I'd advise having a look around your neighbourhood to see which plants do well, also don't try and plant it all up in one go. Get your evergreens in first plus the lavenders. Visit the garden centre or nursery in the autumn to see what's in flower and buy any Spring bulbs you fancy. Visit again in the Spring and look at the plants and buy anything suitable that you like, and again in the Summer. You're aiming for year round interest and that's a way of doing it.
    And here ends the sermon from me, apart from saying,  don't get too stressed and overthink it, plants can be moved, things don't work, they die, the colour is wrong, etc. The main thing is to enjoy it.
    Right,  l have definitely finished now  :)
  • suzejfsuzejf Posts: 11
    Good advice, thanks AnniD. Definitely will take on board the seasonal tip and not to overstress. Cheers
  • NollieNollie Girona, Catalunya, Northen SpainPosts: 2,868
    What’s your soil like? It looks a bit clumpy in the pic before you put the mulch down, is it clay? Acid, neutral or alkaline?

    Mediterranean plants like lavenders, salvias and prairie type planting generally like good drainage and need lots of grit dug in and incorporated into heavy/clay soil. Ideally, you would do that to the whole area before you mulch (sorry!) because if you just dig in grit to planting holes it can create a water sump and you don’t want that for plants that don’t like getting their feet wet!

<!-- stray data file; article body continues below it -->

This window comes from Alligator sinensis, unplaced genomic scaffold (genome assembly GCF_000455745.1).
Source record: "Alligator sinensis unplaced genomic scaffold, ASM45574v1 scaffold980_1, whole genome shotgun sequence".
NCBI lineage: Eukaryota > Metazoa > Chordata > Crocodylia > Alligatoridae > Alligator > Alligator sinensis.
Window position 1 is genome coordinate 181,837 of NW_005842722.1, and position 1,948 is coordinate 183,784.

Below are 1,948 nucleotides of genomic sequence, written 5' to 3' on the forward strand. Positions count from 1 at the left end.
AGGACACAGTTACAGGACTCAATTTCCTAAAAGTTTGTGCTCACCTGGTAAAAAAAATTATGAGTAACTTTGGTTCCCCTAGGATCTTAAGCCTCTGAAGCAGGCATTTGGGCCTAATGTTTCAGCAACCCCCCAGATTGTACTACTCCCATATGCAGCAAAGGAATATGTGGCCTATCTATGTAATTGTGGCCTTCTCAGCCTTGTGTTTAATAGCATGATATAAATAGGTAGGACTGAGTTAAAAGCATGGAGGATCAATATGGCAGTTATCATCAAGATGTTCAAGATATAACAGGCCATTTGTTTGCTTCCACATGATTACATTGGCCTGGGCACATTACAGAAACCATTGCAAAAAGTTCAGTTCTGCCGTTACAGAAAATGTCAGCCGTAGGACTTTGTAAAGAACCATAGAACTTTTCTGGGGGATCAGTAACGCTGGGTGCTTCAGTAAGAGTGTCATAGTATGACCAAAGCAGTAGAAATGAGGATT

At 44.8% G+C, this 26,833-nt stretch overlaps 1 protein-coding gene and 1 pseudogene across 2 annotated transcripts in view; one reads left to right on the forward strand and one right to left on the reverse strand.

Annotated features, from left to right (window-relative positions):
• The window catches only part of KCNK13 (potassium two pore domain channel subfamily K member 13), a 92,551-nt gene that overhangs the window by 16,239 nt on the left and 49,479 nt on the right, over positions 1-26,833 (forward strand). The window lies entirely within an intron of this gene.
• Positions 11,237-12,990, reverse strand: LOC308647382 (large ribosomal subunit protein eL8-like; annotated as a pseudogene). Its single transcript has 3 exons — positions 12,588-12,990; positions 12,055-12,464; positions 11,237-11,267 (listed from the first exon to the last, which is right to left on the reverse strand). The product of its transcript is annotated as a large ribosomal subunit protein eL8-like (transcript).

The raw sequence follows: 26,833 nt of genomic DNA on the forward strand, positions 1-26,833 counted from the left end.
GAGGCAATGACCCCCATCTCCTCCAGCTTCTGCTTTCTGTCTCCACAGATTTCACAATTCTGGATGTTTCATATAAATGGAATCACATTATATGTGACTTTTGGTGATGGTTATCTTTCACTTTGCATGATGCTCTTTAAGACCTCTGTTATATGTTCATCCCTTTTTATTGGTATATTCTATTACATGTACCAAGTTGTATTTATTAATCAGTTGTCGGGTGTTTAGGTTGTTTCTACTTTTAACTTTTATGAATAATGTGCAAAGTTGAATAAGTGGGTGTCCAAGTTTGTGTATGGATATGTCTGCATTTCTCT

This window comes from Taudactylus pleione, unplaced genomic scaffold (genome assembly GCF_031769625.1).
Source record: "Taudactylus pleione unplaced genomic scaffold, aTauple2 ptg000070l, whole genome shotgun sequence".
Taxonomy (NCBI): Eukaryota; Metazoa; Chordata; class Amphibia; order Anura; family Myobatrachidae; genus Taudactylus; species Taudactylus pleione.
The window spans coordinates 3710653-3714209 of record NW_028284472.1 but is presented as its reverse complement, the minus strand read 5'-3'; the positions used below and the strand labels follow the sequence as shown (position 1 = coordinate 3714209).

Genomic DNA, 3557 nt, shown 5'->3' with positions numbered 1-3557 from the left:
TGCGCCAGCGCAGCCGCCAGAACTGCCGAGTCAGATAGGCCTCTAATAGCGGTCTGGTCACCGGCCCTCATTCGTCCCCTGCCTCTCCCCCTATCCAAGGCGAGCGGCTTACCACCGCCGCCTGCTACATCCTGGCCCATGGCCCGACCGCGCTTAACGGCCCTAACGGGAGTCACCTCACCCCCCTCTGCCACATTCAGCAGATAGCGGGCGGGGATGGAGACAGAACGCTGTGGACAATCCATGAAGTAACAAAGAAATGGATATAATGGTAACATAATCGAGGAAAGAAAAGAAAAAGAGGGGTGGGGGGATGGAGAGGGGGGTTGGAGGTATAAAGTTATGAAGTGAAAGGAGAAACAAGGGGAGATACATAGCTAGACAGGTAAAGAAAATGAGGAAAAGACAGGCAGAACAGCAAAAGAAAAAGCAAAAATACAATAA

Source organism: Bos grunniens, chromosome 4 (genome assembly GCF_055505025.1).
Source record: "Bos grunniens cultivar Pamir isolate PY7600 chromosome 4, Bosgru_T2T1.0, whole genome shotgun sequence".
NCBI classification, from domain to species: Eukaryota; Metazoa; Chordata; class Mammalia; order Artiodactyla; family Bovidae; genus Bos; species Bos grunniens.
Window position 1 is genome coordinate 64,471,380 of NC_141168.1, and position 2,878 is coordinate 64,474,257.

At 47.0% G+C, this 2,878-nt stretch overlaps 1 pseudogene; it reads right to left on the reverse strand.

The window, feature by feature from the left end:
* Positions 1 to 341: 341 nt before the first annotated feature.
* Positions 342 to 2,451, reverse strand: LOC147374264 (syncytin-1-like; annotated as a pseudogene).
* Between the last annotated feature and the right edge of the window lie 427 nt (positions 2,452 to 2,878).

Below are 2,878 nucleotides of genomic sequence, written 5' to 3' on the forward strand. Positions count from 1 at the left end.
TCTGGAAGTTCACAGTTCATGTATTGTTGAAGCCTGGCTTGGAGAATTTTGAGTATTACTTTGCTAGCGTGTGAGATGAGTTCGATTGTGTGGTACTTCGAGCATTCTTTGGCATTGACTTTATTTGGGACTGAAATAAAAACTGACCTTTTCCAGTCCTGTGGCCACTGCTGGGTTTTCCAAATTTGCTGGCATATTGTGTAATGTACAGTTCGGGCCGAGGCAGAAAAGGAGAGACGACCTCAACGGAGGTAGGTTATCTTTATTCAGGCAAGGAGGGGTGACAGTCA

I think given the plants you have, and with the bark as opposed to gravel mulch, might it be better to lose the ‘prairie’ and concentrate on the cottage style planting? There is quite a lot of overlap between the two, its more to give you a clearer focus.

    Instead if edging with lavender (which will spill over and largely hide the grey edging stones) you could always go for two large pots with a tall lavender like L x Intermedia either side of the door, so you get a lovely waft every time you enter and exit the house. Less formal, perhaps, than clipped box. That way, you can also give the lavender the gritty soil and drainage it needs (with the pots raised on pot feet).